The idea of La Mort was first conceived in the summer of 2011, and was intended to be the name under which I, and others, would sell our own hand-made death art prints. It became so much more. 

We arrived at Camden market at the end of September that year, and brought with us black funereal drapes, gothic screenprinted posters and our very first runs of T-shirts. We hoped, with time, that it would grow into something, and we spent the next there years trading every weekend and expanding our collection of work. Many of you will have first found us at Camden. Maybe you hung out with us while we sat and inked our designs.

We started out printing all of our posters and clothing ourselves and I borrowed a sewing machine so we could sew in all our own neck tags. Family and friends helped us, and in time we developed a style of illustration and a brand for which we are known today.

By 2013, stores started to stock La Mort, and our clothing was being produced in a factory. We stopped selling prints and posters and went all-in as a clothing brand, working hard to build an organic following and do things the right way. Along the way we've attracted a cult following of ultra-loyal customers, who have become part of our story and who allow us to make this business our lives.

La Mort is the banner under which we explore our ideas about art, death, and the occult and, today, we are a family-run art and clothing brand that still does things the same way as we always have. We have a fierce passion for what we do and we make sure that it shows in each new design we produce.   


Over the years we have developed our own graphic language, and a distinctive visual style for which we are now known. This has been a very long and organic process and has come about through countless hours of research and the working and reworking of our inked designs. 

Each new piece starts as a very simple concept. Though it may take weeks or months to arrive at an idea, the main forms are usually worked out very quickly and from there, a lengthy period of research begins. We may look at our library of gothic and historical art books, or we may sit and watch documentaries and listen to occult inspired music. Research could take any form and the final image is usually a melting pot of ideas gathered from different places.

A significant part of our aesthetic is inspired by the art of the renaissance and the medieval period.  We use very formal, statuesque poses and include detailed backgrounds with their own narratives. Though our output looks macabre, we also include themes such as enlightenment, intoxication and dreams. 

Once the research is complete, and any necessary sketches have been made, a detailed pencil drawing is worked on, where all the final details are decided and the composition is finalised. At this point we make decisions that will help inform the inking process later on, such as which areas will remain solid black and where we will leave open spaces of white. The inking stage, which follows, is the part that gives our work the consistent 'La Mort' look.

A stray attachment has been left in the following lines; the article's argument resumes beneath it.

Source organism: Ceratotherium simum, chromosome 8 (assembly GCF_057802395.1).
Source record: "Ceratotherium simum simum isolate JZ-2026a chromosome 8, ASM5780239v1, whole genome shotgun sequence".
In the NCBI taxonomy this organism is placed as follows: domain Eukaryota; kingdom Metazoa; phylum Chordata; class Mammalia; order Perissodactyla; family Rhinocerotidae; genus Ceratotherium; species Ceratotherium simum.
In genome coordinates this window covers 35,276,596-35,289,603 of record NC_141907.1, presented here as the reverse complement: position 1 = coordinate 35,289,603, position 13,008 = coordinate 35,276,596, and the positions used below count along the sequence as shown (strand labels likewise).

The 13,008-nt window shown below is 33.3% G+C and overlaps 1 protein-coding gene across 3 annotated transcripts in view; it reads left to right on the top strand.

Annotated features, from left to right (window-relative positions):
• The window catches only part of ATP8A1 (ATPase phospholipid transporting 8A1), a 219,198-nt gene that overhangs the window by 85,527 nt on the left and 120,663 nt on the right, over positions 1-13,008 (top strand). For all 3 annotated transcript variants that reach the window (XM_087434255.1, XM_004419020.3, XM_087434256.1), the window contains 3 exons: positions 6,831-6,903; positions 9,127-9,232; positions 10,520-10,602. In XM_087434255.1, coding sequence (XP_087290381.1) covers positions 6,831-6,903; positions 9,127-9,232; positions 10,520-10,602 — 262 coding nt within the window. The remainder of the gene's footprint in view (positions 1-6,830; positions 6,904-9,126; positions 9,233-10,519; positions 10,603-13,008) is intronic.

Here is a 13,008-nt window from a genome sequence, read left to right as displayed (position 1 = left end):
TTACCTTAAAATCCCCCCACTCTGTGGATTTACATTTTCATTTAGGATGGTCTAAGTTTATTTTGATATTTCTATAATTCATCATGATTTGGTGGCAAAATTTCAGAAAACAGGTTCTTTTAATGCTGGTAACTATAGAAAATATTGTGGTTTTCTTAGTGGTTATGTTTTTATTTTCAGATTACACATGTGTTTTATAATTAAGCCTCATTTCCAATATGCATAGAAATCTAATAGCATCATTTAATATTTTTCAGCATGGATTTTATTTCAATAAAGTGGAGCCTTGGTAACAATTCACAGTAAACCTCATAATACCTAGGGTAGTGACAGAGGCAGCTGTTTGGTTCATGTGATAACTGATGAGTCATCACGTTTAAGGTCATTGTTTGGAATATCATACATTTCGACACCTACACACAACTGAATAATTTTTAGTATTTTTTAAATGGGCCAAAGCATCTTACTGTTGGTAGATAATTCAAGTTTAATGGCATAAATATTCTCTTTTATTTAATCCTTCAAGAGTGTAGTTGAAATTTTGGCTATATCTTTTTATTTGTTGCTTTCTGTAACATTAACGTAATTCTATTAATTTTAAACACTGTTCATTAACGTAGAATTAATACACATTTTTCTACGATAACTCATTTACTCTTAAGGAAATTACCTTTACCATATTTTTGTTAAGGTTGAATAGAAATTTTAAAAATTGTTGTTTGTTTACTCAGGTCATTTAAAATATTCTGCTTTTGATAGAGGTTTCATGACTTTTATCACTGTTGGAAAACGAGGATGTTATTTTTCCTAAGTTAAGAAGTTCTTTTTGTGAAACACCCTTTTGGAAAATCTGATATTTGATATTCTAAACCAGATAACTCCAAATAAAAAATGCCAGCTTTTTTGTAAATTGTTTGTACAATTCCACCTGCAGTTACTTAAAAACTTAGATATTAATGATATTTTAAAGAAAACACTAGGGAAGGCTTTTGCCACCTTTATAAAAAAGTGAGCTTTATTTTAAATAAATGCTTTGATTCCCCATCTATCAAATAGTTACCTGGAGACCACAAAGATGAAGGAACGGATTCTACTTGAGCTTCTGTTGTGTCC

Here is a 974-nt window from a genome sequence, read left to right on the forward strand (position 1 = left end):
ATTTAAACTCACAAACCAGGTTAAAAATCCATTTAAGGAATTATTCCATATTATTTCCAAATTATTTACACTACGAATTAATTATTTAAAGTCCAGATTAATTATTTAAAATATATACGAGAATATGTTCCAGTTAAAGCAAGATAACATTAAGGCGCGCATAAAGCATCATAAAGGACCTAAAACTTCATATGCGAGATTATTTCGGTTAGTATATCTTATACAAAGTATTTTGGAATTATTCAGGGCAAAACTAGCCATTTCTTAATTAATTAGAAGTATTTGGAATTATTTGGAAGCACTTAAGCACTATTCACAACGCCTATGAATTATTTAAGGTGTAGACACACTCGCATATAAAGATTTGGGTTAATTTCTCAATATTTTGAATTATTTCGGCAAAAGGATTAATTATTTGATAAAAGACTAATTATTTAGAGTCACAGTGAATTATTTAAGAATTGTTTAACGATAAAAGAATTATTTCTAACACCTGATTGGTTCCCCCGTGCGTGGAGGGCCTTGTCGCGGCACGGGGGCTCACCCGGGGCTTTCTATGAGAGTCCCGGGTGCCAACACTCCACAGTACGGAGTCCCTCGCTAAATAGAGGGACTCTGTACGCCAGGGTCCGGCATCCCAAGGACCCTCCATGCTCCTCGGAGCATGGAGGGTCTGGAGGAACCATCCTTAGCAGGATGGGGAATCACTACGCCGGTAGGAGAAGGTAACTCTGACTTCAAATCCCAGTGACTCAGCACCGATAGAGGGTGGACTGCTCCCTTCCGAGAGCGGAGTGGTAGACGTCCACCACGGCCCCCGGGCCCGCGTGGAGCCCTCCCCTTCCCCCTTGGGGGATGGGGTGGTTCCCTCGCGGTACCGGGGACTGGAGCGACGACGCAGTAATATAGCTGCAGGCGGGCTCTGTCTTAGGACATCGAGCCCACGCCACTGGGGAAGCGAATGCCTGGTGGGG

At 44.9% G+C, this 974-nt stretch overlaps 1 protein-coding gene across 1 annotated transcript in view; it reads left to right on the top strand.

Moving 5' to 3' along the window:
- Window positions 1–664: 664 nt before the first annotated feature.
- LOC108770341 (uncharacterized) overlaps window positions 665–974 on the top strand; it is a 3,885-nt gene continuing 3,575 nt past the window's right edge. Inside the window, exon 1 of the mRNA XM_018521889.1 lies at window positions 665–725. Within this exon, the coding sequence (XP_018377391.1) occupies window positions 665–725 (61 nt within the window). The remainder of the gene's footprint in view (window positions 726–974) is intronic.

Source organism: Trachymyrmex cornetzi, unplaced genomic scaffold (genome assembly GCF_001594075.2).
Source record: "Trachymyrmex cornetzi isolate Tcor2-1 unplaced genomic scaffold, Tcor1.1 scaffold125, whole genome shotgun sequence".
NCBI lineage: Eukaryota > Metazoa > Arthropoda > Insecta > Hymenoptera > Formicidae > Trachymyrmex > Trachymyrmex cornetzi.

When the illustration is finished and scanned in, it is cleaned up using Photoshop, and then prepared for printing. All our clothes are screen printed, which means ink is passed through a fine mesh template directly onto the fabric of our shirts. It's an ancient print technique and one which echoes the hand-crafted nature of our work. 


As La Mort has grown from a small market stall to an online company shipping products around the world, it has become ever more important for us to consider our impact on the environment and how we can minimise waste. 

We have worked, and continue to work, on each area of our business to identify processes that could be improved upon, as well as working with suppliers and printers that adhere to guidelines that prevent the exploitation of workers and the safe management of waste. 

Below are some of the steps we have taken to reduce the environmental impact of our brand:

  • We have removed all unnecessary plastic packaging from inside the orders we ship and switched to recyclable polybags. All disposable promotional material has been swapped for beautiful posters and art cards, with information printed on the back. Everything in each order is intended to be kept and displayed.
  • The brands that supply our blank garments are internationally known and have have a high degree of transparency with regards to their supply chains and the efforts they are making to counter human trafficking and modern day slavery.
  • We work with a single UK-based printer, who acts in accordance with all laws concerning both the safe disposal of printing chemicals and waste, and the fair treatment of all their employees.
  • Any printed garments that we have to reject due to printing mistakes or manufacturing faults are either sent back to the printer, to be used as practice shirts to set up other print jobs, or they are donated to Humana.
  • The discharge inks we use on our black shirts are free from Zinc Formaldehyde Sulfoxylate, which is a toxic chemical, often found in such inks, that can cause neurological problems and and contact dermatitis. 

We are constantly aiming to improve in this area and are open to any suggestions on how we can do so. Feel free to email us with any ideas you have.